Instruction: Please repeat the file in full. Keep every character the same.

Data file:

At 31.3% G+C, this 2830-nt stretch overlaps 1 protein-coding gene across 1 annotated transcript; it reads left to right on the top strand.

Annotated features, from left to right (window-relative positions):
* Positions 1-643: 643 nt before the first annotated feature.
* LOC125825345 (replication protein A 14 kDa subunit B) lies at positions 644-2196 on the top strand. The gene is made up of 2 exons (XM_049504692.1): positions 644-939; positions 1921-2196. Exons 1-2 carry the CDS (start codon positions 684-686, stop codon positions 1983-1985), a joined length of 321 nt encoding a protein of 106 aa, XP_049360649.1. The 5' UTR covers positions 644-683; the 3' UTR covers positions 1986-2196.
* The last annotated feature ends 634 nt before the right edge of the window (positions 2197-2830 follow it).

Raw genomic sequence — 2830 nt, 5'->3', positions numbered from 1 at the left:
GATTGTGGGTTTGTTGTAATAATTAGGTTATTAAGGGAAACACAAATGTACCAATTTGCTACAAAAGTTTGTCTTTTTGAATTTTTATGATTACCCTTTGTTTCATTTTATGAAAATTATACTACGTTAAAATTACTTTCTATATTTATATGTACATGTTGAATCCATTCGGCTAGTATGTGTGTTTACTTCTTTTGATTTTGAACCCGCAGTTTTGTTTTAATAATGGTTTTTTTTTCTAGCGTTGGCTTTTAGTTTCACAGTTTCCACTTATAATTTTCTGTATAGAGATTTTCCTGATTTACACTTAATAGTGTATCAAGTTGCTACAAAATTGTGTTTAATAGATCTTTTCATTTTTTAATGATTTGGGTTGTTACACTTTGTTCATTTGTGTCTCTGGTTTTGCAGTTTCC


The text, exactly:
At 31.3% G+C, this 2830-nt stretch overlaps 1 protein-coding gene across 1 annotated transcript; it reads left to right on the top strand.

Annotated features, from left to right (window-relative positions):
* Positions 1-643: 643 nt before the first annotated feature.
* LOC125825345 (replication protein A 14 kDa subunit B) lies at positions 644-2196 on the top strand. The gene is made up of 2 exons (XM_049504692.1): positions 644-939; positions 1921-2196. Exons 1-2 carry the CDS (start codon positions 684-686, stop codon positions 1983-1985), a joined length of 321 nt encoding a protein of 106 aa, XP_049360649.1. The 5' UTR covers positions 644-683; the 3' UTR covers positions 1986-2196.
* The last annotated feature ends 634 nt before the right edge of the window (positions 2197-2830 follow it).

Raw genomic sequence — 2830 nt, 5'->3', positions numbered from 1 at the left:
GATTGTGGGTTTGTTGTAATAATTAGGTTATTAAGGGAAACACAAATGTACCAATTTGCTACAAAAGTTTGTCTTTTTGAATTTTTATGATTACCCTTTGTTTCATTTTATGAAAATTATACTACGTTAAAATTACTTTCTATATTTATATGTACATGTTGAATCCATTCGGCTAGTATGTGTGTTTACTTCTTTTGATTTTGAACCCGCAGTTTTGTTTTAATAATGGTTTTTTTTTCTAGCGTTGGCTTTTAGTTTCACAGTTTCCACTTATAATTTTCTGTATAGAGATTTTCCTGATTTACACTTAATAGTGTATCAAGTTGCTACAAAATTGTGTTTAATAGATCTTTTCATTTTTTAATGATTTGGGTTGTTACACTTTGTTCATTTGTGTCTCTGGTTTTGCAGTTTCC